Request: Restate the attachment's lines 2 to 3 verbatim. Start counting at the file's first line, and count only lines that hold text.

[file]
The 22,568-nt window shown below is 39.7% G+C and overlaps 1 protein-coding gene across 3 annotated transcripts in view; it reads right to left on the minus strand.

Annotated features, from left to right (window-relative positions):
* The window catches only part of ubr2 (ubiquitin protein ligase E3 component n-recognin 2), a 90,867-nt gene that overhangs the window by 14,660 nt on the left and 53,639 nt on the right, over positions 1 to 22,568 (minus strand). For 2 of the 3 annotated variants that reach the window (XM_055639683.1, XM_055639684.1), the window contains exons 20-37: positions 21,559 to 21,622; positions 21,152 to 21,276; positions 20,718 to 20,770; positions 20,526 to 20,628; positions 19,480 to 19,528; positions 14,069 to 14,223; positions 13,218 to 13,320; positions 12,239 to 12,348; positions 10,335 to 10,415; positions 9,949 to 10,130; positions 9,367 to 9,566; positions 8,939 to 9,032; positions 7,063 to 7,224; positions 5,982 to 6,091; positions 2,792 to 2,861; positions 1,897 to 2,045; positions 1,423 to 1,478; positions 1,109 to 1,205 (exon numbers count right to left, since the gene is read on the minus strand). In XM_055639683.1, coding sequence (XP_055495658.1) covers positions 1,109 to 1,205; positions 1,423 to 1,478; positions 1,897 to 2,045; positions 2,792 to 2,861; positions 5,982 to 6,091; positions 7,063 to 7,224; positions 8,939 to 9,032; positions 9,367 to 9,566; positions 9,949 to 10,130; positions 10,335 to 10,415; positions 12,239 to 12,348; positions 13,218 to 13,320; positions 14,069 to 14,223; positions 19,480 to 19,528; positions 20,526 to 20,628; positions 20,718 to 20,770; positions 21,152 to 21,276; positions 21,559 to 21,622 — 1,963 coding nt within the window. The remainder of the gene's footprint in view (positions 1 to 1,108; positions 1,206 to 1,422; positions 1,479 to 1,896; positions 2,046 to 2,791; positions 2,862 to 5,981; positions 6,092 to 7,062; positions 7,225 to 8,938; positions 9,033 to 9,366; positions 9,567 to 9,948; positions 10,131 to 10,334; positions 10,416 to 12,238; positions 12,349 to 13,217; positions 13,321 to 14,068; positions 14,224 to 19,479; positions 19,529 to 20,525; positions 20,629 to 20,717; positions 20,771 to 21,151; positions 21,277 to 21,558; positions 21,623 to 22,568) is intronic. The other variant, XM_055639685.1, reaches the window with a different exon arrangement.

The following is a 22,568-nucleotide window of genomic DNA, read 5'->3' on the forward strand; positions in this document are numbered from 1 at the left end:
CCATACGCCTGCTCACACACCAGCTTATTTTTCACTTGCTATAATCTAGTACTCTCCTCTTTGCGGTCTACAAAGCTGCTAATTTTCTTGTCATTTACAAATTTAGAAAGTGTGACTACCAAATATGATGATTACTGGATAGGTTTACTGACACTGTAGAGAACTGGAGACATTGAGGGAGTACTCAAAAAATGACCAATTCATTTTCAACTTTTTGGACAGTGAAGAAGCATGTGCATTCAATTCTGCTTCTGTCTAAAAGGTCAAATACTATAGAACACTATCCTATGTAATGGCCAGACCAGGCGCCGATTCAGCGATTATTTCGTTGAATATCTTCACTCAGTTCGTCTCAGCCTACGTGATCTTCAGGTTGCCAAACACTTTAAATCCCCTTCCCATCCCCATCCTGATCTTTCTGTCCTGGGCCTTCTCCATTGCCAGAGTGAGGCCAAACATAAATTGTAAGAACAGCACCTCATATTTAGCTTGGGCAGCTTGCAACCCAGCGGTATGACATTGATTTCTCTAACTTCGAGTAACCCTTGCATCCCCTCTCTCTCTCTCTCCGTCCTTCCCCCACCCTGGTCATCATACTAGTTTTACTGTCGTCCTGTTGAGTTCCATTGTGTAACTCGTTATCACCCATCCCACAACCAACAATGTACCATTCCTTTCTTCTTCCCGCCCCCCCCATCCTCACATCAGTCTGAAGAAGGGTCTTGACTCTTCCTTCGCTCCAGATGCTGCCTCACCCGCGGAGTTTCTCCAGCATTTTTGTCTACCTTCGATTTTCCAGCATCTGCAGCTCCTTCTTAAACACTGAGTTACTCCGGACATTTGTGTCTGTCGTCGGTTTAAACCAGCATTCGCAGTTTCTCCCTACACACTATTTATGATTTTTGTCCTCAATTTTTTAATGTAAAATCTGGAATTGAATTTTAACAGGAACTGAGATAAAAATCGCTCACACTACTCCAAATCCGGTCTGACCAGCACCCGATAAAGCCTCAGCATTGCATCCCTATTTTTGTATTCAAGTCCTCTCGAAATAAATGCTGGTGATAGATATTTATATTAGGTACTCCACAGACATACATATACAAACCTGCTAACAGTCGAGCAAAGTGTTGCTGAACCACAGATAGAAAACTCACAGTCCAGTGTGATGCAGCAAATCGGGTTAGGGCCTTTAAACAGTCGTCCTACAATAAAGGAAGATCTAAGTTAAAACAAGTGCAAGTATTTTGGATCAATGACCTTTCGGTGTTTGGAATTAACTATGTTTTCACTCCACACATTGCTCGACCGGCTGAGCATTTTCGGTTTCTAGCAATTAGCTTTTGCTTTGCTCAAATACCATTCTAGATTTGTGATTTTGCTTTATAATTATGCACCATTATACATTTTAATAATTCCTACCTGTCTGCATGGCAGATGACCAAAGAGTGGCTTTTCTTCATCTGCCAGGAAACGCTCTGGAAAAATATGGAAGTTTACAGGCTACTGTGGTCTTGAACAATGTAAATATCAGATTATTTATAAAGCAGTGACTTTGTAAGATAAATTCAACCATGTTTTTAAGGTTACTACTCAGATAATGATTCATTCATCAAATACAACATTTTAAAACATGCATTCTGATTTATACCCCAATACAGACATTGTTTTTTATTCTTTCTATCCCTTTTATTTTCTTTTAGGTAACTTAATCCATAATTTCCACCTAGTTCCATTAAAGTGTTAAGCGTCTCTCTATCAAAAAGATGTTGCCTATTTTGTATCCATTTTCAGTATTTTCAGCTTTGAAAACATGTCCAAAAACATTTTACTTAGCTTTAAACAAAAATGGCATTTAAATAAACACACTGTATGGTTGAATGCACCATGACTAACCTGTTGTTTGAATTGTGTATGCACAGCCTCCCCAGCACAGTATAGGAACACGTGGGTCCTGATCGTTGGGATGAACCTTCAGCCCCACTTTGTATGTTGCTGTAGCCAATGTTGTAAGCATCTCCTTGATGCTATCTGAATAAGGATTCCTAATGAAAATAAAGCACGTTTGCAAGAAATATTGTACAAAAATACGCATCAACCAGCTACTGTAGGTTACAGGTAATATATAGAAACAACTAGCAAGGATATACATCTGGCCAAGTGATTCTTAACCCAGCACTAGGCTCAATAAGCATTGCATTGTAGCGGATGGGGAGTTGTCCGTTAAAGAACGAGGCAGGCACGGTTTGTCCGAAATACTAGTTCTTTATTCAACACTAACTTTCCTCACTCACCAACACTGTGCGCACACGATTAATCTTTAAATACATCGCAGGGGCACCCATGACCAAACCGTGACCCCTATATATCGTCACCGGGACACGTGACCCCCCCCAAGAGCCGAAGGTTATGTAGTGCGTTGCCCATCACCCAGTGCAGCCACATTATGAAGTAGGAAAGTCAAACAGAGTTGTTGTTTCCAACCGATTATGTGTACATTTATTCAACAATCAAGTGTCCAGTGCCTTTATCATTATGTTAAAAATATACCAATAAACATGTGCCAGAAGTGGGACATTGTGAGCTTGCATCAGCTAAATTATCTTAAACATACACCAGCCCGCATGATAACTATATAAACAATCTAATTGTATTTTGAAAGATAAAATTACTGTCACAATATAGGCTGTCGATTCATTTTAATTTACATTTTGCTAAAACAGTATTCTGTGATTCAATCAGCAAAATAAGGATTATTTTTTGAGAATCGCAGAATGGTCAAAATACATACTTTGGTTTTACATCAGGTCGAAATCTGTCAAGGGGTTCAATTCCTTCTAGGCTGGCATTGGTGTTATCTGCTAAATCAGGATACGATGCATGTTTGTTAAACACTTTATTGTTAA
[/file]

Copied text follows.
Annotated features, from left to right (window-relative positions):
* The window catches only part of ubr2 (ubiquitin protein ligase E3 component n-recognin 2), a 90,867-nt gene that overhangs the window by 14,660 nt on the left and 53,639 nt on the right, over positions 1 to 22,568 (minus strand). For 2 of the 3 annotated variants that reach the window (XM_055639683.1, XM_055639684.1), the window contains exons 20-37: positions 21,559 to 21,622; positions 21,152 to 21,276; positions 20,718 to 20,770; positions 20,526 to 20,628; positions 19,480 to 19,528; positions 14,069 to 14,223; positions 13,218 to 13,320; positions 12,239 to 12,348; positions 10,335 to 10,415; positions 9,949 to 10,130; positions 9,367 to 9,566; positions 8,939 to 9,032; positions 7,063 to 7,224; positions 5,982 to 6,091; positions 2,792 to 2,861; positions 1,897 to 2,045; positions 1,423 to 1,478; positions 1,109 to 1,205 (exon numbers count right to left, since the gene is read on the minus strand). In XM_055639683.1, coding sequence (XP_055495658.1) covers positions 1,109 to 1,205; positions 1,423 to 1,478; positions 1,897 to 2,045; positions 2,792 to 2,861; positions 5,982 to 6,091; positions 7,063 to 7,224; positions 8,939 to 9,032; positions 9,367 to 9,566; positions 9,949 to 10,130; positions 10,335 to 10,415; positions 12,239 to 12,348; positions 13,218 to 13,320; positions 14,069 to 14,223; positions 19,480 to 19,528; positions 20,526 to 20,628; positions 20,718 to 20,770; positions 21,152 to 21,276; positions 21,559 to 21,622 — 1,963 coding nt within the window. The remainder of the gene's footprint in view (positions 1 to 1,108; positions 1,206 to 1,422; positions 1,479 to 1,896; positions 2,046 to 2,791; positions 2,862 to 5,981; positions 6,092 to 7,062; positions 7,225 to 8,938; positions 9,033 to 9,366; positions 9,567 to 9,948; positions 10,131 to 10,334; positions 10,416 to 12,238; positions 12,349 to 13,217; positions 13,321 to 14,068; positions 14,224 to 19,479; positions 19,529 to 20,525; positions 20,629 to 20,717; positions 20,771 to 21,151; positions 21,277 to 21,558; positions 21,623 to 22,568) is intronic. The other variant, XM_055639685.1, reaches the window with a different exon arrangement.